Go out into the world uncorrupted, a breath of fresh air in this squalid and polluted society. Provide people with a glimpse of good living and of the living God. Carry the light-giving message into the night……
Philippians 2:16, the Message
His race has been called.
The swimmer approaches the blocks
Steps onto the platform, anticipating the start.
He is called to mark, fingers reach then curl around the edge of the platform
Get set….muscles fire, from toes to calves to hamstring, shoulders arms, anticipating, anticipating….
The buzzer sounds, simultaneously the machine that is the body springs forward, fingers, toes reaching reaching for aqua liquid
and once entering the channel propels forward, every muscle, ligament, tendon, breath pushing the skeleton toward the wall 50 meters ahead.
It is the start that initiates the motion.
Before this start, there is much anticipation.
There is much waiting…
in the tent, on the pool deck, waiting for the race to be called, for the heat to be called.
Before the waiting there is the warm up hours before the race.
Before the warm up there are the hours of practice
called when Morningstar still hovers
finishing as light breaks the sky
called again mid afternoon until dusk
and always repetitions
of stroke, of yards put in
building stamina and strength…
all of this
before the start.
My son’s last race was one month ago
one month before this fresh start.
and as I watched that last start,
forgetting to turn on the video camera,
waves of emotion overcome….
of sadness watching one last race
of pride for all he has accomplished in this sport
of all he has learned about discipline, perseverance, pushing self past limits to the end
to the last touch of the wall.
Now a fresh start
another highly anticipated moment.
This one preceded, with hours of preparation
not only with test scores and hours logged studying,
of honors and awards and diploma,
but also with the weeding out
the choosing, of what he will take and what he will leave behind.
The things left behind, the tokens, the trophies, the T-shirts that label his past years
litter the floor, the dresser in the now empty room.
and the things chosen to go with him
boxes, bags one by one filling the car–the books, the photos, the new college T-shirts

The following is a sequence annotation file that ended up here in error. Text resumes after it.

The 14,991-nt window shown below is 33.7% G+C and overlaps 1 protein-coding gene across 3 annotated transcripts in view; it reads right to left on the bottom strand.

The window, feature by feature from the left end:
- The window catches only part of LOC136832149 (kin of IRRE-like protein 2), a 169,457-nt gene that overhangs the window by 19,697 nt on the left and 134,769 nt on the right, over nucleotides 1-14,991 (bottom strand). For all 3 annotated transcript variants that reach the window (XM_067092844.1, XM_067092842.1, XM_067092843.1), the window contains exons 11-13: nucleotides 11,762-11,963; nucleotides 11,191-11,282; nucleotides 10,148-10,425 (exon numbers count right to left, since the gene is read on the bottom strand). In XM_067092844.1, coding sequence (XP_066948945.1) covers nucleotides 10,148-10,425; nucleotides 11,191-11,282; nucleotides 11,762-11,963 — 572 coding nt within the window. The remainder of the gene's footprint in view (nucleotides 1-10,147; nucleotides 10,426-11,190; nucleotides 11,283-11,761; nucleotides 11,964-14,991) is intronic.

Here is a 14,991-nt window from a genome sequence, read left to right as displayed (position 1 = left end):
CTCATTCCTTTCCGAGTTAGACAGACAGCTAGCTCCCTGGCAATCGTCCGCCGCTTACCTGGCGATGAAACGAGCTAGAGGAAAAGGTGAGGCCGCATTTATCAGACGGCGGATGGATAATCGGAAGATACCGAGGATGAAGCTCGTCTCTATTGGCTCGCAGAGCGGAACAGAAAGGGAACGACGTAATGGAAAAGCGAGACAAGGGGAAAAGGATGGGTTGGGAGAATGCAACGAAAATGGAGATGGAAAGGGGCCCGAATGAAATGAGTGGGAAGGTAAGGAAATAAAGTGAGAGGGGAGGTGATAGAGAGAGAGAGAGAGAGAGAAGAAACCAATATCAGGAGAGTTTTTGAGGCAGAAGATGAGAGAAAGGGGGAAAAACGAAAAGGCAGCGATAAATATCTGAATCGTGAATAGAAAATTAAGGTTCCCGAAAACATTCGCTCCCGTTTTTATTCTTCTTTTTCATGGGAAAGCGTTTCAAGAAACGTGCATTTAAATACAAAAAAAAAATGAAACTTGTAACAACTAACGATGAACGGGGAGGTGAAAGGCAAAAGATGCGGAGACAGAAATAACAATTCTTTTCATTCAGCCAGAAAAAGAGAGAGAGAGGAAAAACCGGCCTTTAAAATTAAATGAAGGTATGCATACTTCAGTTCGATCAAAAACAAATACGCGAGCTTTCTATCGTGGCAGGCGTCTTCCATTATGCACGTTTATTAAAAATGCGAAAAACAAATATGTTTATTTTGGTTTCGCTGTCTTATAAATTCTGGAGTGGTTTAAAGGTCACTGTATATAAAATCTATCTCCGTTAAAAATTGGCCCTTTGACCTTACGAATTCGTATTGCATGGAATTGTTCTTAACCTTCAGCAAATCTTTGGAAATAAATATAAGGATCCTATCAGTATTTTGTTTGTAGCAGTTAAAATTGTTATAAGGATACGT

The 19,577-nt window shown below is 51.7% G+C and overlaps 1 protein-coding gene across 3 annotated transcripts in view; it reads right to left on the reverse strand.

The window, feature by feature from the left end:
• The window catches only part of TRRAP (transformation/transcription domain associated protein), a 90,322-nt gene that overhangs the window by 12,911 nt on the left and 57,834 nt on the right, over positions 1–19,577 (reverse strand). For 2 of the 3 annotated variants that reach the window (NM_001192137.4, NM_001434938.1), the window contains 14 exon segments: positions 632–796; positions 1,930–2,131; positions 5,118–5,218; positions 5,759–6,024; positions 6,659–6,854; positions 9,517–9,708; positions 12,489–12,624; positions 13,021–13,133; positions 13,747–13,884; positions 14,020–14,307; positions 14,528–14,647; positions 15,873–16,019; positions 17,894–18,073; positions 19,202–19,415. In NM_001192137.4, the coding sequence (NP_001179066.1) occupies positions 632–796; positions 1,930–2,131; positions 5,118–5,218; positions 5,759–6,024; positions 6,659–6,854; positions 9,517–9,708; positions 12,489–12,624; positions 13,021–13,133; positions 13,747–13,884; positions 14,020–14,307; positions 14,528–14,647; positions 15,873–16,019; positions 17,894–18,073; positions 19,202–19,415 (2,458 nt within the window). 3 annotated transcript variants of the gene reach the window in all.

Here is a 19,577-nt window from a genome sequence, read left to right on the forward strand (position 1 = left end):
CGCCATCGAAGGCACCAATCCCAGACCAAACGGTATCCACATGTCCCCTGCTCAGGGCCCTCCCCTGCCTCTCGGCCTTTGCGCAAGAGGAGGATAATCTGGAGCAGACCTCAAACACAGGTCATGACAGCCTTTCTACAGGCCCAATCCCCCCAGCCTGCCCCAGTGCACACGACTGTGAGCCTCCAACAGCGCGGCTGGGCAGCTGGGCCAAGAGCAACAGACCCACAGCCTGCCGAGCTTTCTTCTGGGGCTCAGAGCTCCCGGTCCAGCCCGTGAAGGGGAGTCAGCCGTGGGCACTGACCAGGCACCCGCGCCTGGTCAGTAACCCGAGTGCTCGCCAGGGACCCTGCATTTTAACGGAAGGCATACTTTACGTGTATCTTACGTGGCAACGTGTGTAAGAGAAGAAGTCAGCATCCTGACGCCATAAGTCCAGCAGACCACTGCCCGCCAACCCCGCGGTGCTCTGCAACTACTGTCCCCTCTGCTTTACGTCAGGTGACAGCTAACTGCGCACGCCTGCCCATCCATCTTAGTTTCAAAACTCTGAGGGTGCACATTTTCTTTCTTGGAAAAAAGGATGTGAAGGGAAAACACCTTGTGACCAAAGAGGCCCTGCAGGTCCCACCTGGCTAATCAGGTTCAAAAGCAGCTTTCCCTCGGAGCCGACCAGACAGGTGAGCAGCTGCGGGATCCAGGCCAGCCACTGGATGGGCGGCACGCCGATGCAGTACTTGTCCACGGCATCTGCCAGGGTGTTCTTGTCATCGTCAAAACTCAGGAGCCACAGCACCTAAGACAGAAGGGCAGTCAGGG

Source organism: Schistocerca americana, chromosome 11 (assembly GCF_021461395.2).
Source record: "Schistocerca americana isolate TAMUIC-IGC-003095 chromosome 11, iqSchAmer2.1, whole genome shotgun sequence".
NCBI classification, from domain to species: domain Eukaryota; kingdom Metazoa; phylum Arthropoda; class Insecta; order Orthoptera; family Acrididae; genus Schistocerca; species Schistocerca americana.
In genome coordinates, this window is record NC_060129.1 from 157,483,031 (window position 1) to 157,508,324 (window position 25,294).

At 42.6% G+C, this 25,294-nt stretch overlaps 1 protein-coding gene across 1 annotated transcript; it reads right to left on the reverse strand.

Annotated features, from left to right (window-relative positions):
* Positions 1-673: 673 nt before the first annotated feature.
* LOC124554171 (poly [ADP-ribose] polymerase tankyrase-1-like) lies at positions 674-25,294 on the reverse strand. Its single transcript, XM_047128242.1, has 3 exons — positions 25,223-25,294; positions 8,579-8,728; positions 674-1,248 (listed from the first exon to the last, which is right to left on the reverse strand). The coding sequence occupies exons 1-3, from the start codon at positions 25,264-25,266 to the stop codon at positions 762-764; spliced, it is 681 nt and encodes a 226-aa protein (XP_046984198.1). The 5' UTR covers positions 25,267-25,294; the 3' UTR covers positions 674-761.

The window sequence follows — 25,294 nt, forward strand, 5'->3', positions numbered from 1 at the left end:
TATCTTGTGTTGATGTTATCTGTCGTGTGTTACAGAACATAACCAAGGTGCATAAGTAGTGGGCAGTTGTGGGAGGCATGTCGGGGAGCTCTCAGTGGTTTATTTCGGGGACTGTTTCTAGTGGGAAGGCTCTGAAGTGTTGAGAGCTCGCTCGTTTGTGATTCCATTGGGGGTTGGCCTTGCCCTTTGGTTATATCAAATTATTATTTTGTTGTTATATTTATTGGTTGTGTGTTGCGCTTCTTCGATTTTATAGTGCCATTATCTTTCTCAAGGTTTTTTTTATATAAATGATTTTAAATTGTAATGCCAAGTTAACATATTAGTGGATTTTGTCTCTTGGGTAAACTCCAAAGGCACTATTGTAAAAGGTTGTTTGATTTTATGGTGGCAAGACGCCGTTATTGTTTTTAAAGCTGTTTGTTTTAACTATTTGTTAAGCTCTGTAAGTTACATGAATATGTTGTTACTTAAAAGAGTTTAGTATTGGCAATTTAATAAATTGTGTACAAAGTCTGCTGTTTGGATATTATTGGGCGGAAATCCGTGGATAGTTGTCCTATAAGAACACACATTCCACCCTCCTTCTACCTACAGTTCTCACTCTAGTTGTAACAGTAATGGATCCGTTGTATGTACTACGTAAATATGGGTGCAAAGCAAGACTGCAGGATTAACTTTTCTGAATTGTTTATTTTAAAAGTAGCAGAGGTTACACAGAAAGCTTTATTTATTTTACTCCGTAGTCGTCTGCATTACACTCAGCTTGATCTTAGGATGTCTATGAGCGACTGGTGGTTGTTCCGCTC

the new sheets and towels and containers and journals
that will now fill his college dorm
will drive away in the car with him and his dad
on the journey 1000 miles to Texas.
I asked him to humor me one last time, during that last hour of anticipation
for although he had his things organized and ready to go for weeks
his dad did not.
So as dad scrambled around that last hour
he took a selfie with the dog, and scratched the cat behind the ears just how he likes it
and sat on the steps with me to browse through the album I made for graduation,
the one hastily thrown together to cover 18 years
from the first hospital photo to the senior portrait only taken months ago.
There is a page with cowboy boots, hints of the land he will travel to now.
It was his Toy Story party when he was five.
I ask him, “Do you remember Toy Story 3, when you laughed at me bawling in my 3D glasses, crying, ‘Is this how it’s going to end!’ as Andy drives off to college!”
He nods and laughs along with me. I jump up, suddenly remembering something found the other day. I bring back to him two small plastic figurines, one of Woody, one of Buzz Light Year. As a joke I write Michael’s name on Woody’s boot. “Keep them in your car,” I kid, thinking they too will be left behind. I promised him last night I would let him go with not too many tears. I will let go. He is a grown man now.
He smiles and stuffs them in his bag.
We stand for one last hug. “Be the agent for change,” I tell him. “Your gift is helping others. Be the one that changes things for the better.”
One more squeeze and we walk out the door.
And the highly anticipated moment for the past weeks, months, happens.
No call to the platform, no call to set, no buzzer.
He waves goodbye, climbs into the overstuffed Civic with his dad,
backs out the driveway that once launched scooters and rollerblades
and drives away.
Rites of passage. This weekend was full of them.
My third son off to his senior prom.
My baby, my daughter gets her driver’s license.
My second son skypes for a while to take a break from studying for finals at college.
And my oldest gives me this gift, a gift that makes every heartache, every tear, every sleepless night worth the cost of being a mom.
This gift, this video that records moments of motherhood, is meant to honor my mother, his grandmother.